One player tosses the ball at another who passes it back. The tosser lobs the ball high in the air, at least ten feet away from passer who must get to the ball. Passer must shuffle step to get to the ball without crossing their feet. Try to get to the spot before the ball does. Vary to which side the ball is thrown so the passer does not cheat to the anticipated side. After five tosses, switch so that the tosser now passes, and the passer now tosses.

THREE’S AND TWO’S:

Two players (#1 and #2) stand on the opposite side of the net as the third. Player #2 stands where the setter would line up (front middle preferably) and player #1 stands in a back row position on same side. Player #3 lines up on opposite side of the net as #1 and #2 and tosses ball over the net to player #1 who passes it to setter (#2). Setter bounce passes ball under net back to player #3. Meanwhile player 3 throws the second ball immediately after player 1 passes the first ball. The drill is fast paced and designed to get a lot of passing done in a short time period. 
Note: player #3 should toss the second ball before #2 has caught the first. That way the drill is executed rapidly.

TOSS CATCH DRILL:

One player tosses the ball at another who passes it back. The idea is to develop consistency in basic passing skills and to make sure passer is correctly using legs not arms and wrist when they pass. To develop correct fundamentals, this drill requires one player to simply catch the ball and throw it back.

Body Position: Wait with arms at a 90-degree angle from your upper body. Bend at the waist so that your shoulders are forward and hips are back (but maintain 90-degree angle between arms and upper body). Legs should also be bent.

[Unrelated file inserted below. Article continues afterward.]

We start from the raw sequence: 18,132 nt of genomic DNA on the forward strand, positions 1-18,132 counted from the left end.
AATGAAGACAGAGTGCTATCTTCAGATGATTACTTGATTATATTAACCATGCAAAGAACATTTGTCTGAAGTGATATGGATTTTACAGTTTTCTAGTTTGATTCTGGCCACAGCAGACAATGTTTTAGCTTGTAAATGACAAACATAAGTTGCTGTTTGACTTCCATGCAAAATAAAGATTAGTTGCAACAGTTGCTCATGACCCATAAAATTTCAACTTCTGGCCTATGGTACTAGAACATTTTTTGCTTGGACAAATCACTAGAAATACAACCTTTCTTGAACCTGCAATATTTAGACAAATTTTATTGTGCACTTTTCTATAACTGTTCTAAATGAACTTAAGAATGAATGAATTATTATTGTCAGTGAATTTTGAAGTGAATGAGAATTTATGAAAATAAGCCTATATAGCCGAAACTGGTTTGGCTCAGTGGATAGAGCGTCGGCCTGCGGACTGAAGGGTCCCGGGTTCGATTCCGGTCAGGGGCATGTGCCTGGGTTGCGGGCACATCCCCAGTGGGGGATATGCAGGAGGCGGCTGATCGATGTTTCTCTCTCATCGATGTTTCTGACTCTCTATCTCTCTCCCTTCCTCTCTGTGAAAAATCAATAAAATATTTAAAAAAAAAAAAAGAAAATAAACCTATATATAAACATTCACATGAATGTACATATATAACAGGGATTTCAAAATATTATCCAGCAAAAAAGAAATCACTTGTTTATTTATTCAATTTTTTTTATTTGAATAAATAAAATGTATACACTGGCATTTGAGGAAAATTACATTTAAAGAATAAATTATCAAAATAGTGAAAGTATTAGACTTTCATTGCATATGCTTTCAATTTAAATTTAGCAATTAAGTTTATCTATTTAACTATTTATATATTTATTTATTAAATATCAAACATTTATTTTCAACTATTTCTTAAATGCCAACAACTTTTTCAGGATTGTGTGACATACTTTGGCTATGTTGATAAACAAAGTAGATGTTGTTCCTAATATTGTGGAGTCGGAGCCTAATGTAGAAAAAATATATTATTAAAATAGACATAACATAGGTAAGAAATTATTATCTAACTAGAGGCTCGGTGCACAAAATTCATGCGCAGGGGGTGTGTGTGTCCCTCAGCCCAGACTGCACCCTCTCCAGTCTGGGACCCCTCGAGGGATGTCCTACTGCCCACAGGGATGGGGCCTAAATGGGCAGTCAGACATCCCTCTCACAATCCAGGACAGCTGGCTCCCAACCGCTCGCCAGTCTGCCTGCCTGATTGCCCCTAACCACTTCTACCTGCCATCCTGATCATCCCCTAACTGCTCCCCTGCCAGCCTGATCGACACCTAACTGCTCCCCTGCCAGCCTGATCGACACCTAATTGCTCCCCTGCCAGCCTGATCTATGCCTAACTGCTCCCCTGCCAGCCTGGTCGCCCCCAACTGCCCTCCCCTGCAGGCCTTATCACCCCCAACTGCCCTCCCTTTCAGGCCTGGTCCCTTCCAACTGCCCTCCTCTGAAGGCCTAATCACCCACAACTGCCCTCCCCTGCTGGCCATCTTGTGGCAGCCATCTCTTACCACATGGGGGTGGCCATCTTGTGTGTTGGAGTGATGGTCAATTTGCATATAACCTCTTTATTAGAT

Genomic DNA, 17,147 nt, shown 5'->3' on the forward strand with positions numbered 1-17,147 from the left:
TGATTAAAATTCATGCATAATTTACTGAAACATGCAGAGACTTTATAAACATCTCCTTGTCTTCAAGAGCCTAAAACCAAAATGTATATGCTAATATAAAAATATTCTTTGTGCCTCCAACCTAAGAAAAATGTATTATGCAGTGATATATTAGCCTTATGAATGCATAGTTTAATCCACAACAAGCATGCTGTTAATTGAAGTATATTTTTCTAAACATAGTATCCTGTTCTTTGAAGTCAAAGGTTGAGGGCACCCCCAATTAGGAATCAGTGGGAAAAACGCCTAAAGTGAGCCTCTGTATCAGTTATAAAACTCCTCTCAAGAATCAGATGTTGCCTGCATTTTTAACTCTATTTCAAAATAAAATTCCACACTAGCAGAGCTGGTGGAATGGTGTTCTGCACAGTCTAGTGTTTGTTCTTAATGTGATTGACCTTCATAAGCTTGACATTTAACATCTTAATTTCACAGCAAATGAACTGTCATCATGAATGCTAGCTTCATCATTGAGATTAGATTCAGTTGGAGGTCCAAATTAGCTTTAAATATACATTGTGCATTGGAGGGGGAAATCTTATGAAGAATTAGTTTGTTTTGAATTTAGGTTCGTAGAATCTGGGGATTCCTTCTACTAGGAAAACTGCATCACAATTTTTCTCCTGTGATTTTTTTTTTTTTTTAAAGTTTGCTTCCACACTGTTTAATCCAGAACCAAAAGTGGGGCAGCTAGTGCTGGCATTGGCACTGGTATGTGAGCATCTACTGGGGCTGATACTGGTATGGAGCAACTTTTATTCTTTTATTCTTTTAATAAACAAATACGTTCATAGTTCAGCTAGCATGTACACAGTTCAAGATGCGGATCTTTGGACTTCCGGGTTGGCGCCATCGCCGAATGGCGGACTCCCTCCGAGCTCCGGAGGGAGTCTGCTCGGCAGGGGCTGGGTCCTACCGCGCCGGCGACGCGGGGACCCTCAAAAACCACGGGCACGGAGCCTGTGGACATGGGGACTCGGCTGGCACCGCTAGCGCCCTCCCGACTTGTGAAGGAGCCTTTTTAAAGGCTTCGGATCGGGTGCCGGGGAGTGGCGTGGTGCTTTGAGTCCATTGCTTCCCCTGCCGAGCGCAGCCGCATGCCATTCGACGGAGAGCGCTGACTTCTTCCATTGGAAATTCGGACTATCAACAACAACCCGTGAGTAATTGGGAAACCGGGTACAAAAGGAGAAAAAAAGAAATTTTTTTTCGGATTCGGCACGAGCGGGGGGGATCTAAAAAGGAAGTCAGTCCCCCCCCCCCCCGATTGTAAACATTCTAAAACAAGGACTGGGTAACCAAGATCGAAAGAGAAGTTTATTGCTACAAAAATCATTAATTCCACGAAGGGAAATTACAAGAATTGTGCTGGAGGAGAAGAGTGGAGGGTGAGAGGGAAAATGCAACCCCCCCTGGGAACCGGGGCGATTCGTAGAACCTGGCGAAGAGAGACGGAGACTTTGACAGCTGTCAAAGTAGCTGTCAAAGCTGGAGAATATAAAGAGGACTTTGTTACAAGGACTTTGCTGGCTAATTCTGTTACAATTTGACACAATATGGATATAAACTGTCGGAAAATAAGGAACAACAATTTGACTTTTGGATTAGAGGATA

OVERHEAD PASSING

ONE AND FREEZE:
One player stands on opposite side of net and serves to another. A third player stands in the receiver’s side setting position. Receiving player must set serve. The correct contact point is just above the forehead (hairline). When contacting the ball, the hands move in one direction only. Freeze with arms fully extended in the direction you want the ball to go. (Hands are same distance apart upon completion as they were during contact.) Hands follow the ball. Receiving player must set the ball to a third player standing in the setter position. After three successful passes, the threesome rotates and setter goes to serve etc.

OVERHEAD SERVE RECEPTION-SETTING:
Players may set a served ball instead of passing it but this is a difficult skill. There are three main keys to the overhead serve reception:

1. Keep your hands smaller than the ball. In other words, keep your hands close together. A served ball is coming fast and keeping your hands close together prevents the ball from going right between them.

2. Keep fingers and wrists stiff.

3. Quick release. Do not hold on to the ball. A quick release allows the speed of the serve to be redirected into your pass and creates for a more effective serve return.